Game Session of ‘Made to Order’ at City Scripts, Indian Institute for Human Settlements, Bangalore

 

Date: 17th February 2018

Duration: 75 minutes

Number of Participants: 14

 

Introduction to the Game

‘Made to Order’ is a physical, multiplayer game that can also accommodate spectators developed by Fields of View to explore the intersecting dimensions of caste, class and gender, and how intricately they are bound. The game was first developed for Gender Bender 2017, a production Sandbox Collective and Goethe Institut Bangalore. The game involves participants playing different roles set in the garment industry, drawing from real-life qualitative and quantitative data.

 

 

Overview of the Session

A modified version of the game was conducted at IIHS as part of City Scripts, an urban writings festival. In this version, the garment workers were divided as employees of two competing garment factories, who were represented by their upper managements.

The participants were conversant with English and in the age group 25-45. Some of them were working in research institutions, including IIHS. The game session lasted for 75 minutes, including 15 minutes of briefing and 60 minutes of gameplay. Four participants played the role of workers in two garment factories, while nine of them formed the upper management of those two factories. The remaining participants formed the spectators. Each worker, keeping in mind their gender, caste and class, had to make decisions based on different situations through the game.

 

Observations of Gameplay

  1. Three of the workers spent money on achieving at least two of their goals. One of them chose not to fulfil any. None of the workers interacted with each other during the game.
  2. During questions put to the upper management, they discussed with one another and gave unanimous decisions each time. When both groups had to decide on measures to improve their bid, they were competitive and mindful of the other group’s choices. There was no interaction across the groups.
  3. There were few comments during the game and they were limited to providing reasons for the choices made, such as “Even though it is costly, I will take the private transport service because I need more time to help my husband and children” and “I have to constantly keep shifting houses so there is no reason for me to get it repaired”.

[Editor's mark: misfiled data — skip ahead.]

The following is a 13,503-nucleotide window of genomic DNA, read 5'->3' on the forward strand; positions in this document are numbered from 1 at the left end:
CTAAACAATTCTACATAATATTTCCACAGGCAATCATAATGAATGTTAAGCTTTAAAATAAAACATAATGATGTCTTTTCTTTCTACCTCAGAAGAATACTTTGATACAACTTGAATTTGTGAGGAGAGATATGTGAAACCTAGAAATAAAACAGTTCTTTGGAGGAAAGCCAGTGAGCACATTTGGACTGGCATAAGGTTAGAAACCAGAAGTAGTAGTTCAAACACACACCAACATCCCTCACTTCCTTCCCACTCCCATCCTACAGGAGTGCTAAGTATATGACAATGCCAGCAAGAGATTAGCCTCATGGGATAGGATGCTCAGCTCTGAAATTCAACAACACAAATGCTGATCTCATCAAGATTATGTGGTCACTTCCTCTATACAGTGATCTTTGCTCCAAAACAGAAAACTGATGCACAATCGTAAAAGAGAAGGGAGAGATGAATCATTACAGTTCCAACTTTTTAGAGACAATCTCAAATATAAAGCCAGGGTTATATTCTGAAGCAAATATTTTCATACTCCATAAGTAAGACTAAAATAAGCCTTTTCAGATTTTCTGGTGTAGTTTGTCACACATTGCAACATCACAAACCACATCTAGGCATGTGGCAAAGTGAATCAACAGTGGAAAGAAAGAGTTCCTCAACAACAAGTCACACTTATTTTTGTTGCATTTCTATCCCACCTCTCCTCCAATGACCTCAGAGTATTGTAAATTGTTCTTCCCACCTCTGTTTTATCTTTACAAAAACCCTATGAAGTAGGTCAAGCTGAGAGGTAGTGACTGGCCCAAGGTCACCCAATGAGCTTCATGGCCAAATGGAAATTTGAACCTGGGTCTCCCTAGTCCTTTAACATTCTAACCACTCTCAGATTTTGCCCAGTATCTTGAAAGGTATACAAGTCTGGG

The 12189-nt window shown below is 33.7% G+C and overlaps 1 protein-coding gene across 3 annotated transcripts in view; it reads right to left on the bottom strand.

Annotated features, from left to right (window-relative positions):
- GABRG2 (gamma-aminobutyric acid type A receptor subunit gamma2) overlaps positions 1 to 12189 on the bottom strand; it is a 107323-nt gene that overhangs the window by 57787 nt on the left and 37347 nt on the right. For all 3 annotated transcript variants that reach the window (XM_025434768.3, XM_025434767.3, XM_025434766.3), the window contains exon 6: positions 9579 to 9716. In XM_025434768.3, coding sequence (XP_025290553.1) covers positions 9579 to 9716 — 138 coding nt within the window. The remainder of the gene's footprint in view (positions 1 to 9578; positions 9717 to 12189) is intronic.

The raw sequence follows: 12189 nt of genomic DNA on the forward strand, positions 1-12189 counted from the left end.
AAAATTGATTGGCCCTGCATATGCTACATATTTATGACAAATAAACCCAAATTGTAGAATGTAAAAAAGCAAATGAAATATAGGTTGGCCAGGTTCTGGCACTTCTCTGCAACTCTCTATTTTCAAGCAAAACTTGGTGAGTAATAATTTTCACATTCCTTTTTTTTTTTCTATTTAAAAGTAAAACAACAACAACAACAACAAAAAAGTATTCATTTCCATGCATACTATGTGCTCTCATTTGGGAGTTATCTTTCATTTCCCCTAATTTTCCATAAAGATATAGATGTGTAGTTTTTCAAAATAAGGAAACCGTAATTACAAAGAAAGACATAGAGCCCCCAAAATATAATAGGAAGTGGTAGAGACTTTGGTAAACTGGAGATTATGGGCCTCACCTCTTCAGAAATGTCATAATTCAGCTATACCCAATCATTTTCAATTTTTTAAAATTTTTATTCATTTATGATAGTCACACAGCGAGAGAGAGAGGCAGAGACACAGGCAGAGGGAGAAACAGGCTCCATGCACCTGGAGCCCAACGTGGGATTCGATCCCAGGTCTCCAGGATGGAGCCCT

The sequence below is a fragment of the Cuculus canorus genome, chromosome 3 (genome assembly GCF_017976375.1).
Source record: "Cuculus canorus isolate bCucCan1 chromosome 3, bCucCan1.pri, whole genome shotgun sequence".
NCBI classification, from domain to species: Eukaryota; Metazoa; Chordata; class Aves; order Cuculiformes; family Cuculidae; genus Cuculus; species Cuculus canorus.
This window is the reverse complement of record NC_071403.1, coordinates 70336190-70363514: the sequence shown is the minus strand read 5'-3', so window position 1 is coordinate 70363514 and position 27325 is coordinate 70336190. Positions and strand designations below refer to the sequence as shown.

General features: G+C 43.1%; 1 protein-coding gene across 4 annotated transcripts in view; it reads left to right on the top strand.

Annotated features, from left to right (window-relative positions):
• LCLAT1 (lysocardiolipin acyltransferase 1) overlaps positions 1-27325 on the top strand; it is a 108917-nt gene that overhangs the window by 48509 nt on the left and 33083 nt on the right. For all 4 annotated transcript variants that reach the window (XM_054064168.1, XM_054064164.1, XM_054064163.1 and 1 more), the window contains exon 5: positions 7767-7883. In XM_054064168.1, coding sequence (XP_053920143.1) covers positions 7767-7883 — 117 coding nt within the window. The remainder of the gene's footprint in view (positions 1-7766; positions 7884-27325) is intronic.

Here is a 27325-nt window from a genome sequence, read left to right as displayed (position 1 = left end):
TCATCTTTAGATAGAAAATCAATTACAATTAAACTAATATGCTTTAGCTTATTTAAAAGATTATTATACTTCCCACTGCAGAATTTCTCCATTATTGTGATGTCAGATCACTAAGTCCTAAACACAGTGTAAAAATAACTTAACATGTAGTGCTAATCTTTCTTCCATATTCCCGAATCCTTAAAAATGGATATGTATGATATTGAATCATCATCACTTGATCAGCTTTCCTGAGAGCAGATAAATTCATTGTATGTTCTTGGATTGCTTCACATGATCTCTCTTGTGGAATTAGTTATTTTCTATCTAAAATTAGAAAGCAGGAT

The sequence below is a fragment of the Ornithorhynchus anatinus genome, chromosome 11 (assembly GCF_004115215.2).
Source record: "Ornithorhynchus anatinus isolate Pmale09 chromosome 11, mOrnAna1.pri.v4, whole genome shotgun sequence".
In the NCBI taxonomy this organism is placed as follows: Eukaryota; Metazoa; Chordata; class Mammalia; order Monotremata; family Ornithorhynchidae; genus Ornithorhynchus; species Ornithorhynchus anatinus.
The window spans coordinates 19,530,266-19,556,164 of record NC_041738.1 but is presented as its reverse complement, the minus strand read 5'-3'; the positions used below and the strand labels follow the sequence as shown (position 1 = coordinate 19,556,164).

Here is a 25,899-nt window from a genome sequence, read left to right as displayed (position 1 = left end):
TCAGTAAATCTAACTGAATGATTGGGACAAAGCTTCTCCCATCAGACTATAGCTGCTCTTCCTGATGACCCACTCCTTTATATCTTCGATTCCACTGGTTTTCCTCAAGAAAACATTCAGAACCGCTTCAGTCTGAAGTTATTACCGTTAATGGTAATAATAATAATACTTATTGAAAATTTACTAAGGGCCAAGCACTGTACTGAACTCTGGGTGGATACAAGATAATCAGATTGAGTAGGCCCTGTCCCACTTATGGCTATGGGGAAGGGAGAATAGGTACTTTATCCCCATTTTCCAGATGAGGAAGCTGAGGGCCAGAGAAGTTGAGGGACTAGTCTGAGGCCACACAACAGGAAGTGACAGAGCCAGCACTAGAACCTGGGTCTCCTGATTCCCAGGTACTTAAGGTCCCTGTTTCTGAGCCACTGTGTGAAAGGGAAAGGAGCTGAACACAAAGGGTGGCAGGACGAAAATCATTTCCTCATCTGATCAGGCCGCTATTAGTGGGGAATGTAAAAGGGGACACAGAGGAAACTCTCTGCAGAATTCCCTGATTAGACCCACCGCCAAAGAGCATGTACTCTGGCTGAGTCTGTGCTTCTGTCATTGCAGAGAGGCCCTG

4. Questions raised were mostly clarificatory in nature and included “My caste is ‘Holeya’. Does it fall under the list of Scheduled Castes?”; “Can I reduce costs by buying a cycle to travel to work instead of subscribing to a private van service?”; “I know that there is little chance of being selected since I am a woman, but can I still apply for the vocational training programme?”; and “Can we choose the same measures to improve our bid as the other factory?”.

 

 

Reflections

  1. In previous sessions of the game, many participants who played the characters of the workers were visibly involved with their characters, reading their profiles slowly, pausing to think before deciding on their choices, and providing reasons on each occasion. In this session, the choice of decisions was much quicker and often without stating any reasons. One of the workers read out the narrative of all their choices rapidly and without pause, as though they were in a hurry to finish reading regardless of the content.
  2. The upper managements, when presented with a choice to either not pay workers’ wages for a certain period or to cut them from thereon, picked the latter each time. However, when they had to compete with the other factory to improve their bid, they chose to implement measures, such as contracting out employment, that could lead to a loss of wages entirely.
  3. A participant playing the role of a female sanitation worker whose husband had passed away a few years ago, stated that the question of her pregnancy was not applicable to her. We had not considered or observed this outcome – of limiting the possibility of pregnancy within wedlock – in previous sessions of the game.

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